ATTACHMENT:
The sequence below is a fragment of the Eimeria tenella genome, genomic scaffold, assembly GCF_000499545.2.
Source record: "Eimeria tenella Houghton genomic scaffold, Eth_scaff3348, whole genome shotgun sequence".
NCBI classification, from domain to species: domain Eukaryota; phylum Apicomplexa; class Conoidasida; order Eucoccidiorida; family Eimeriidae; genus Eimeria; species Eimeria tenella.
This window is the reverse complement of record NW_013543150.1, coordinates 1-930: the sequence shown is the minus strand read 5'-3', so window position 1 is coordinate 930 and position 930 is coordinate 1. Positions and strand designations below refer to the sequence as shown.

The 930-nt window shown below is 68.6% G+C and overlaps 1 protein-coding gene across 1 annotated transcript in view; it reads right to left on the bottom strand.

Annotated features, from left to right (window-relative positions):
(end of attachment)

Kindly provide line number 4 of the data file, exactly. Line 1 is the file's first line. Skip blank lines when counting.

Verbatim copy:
This window is the reverse complement of record NW_013543150.1, coordinates 1-930: the sequence shown is the minus strand read 5'-3', so window position 1 is coordinate 930 and position 930 is coordinate 1. Positions and strand designations below refer to the sequence as shown.